• BirdForum is the net's largest birding community dedicated to wild birds and birding, and is absolutely FREE!

    Register for an account to take part in lively discussions in the forum, post your pictures in the gallery and more.

Use your Rain-guard when leaches are about (1 Viewer)

Jon.Bryant

Active member
Not sure where to post this, but thought I would share a tip regarding birding in forest where there are leaches.

Leaches are annoying and give me the creeps, but they are reportedly quite harmless (they apparently don't carry disease) and the bites are not that irritating. That said, they can cause EYE INJURY!!

My wide any I were birding in PNG and were in forest where leaches were common. My wife raised her binoculars to look at a fairywren and felt something go into her eye. Her eye was a bit uncomfortable but nothing terrible. An hour of so later when we got back to our boat, one of the other birdwatchers on the tour found a leach in the eye cup of his binoculars, which spurred the tour guide to tell a story about how on a previous tour, a woman had got a leach attached to her tear duct, which grossed him out when they had to remove it. Apparently leaches drop of vegetation on to a host, and it is not that uncommon that they end up in binocular eye cups. The guides advice was therefore always use your rainguard in the forest to stop this happening, and avoid accidentally tipping a leach into your eye.

That evening my wife could feel something wiggling under her eyelid, but she din't tell me for fear of sending me into blind panic. Her eye was apparently a bit uncomfortable for the remaining days of the trip and she started to use eye drops, but to no avail. When we got back to Port Moresby and a proper hotel, she asked me to see if I could see anything in her eye - when I looked I thought I could see something in her eye, but when I tried to extract it either her eye rolled forward (or more worryingly) the thing slid backwards!

We arrived back in the UK and she went to the GP. The Doctor could see what looked like a bit of tree bark in here eye, but failed to remove it, so asked my wife to report to A&E. At the hospital they couldn't find anything. The GP had however also kindly referred my wife to a specialist eye clinic, with an appointment on the Monday. As luck would have it, on the preceding Sunday, my wife felt something in the corner of her eye and managed to flick it out. It felt soft and as she wondered what it was, she placed it on a bit of kitchen paper - next thing the object started moving - she had had a live leach in her eye for over a week!!! When she reported to the hospital (with the live leach in a glass jar) they were surprised, but they didn't find the story incredulous - apparently there are other documented cases. The specialist thought that the leach had probably not been able to caused too much damage, as it was probably trapped between the eye ball and the upper eyelid and hence constrained in a fairly tight space.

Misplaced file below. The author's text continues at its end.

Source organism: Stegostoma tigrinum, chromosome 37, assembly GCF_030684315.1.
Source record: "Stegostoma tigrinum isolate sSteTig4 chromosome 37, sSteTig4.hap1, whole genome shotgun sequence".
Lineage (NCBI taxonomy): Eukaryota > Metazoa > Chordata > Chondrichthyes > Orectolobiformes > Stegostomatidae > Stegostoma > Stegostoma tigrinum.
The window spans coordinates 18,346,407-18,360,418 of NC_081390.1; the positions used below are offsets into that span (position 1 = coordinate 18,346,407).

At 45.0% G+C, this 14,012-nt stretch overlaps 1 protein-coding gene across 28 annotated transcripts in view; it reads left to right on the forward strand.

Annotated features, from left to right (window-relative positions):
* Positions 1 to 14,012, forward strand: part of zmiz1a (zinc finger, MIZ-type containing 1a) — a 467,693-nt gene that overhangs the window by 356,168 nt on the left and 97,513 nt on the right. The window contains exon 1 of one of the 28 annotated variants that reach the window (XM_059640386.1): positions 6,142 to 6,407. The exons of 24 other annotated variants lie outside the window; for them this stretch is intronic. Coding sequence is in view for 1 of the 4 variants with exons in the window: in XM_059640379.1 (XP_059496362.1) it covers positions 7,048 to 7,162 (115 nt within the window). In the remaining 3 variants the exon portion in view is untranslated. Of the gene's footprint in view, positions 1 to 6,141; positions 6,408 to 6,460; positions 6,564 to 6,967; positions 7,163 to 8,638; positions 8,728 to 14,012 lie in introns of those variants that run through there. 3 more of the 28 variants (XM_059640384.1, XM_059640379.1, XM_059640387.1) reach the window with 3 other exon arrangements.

Strangely my wife's eye became puffy and bloodshot after the leach had been removed, so perhaps it managed a bite on the way out (although it wasn't bloated as if it had fed recently).

Anyway - I would advise that you heed the warning and use your rain-guard when leaches are about.
 

Andy Adcock

Well-known member
England
I've had them under binocular straps on my neck and found them when I've taken a watch off but how would it crawl in to your eye without being felt!
 

Steve

Surfing
Staff member
United Kingdom
I've had them under binocular straps on my neck and found them when I've taken a watch off but how would it crawl in to your eye without being felt!
My wife raised her binoculars to look at a fairywren and felt something go into her eye.
 

YuShan

Well-known member
Scary story. I use my rain guard anyway most of the time, because you often get small things falling down from the trees like little drops of water, dust, pollen, insects, etc.
 

Users who are viewing this thread

Top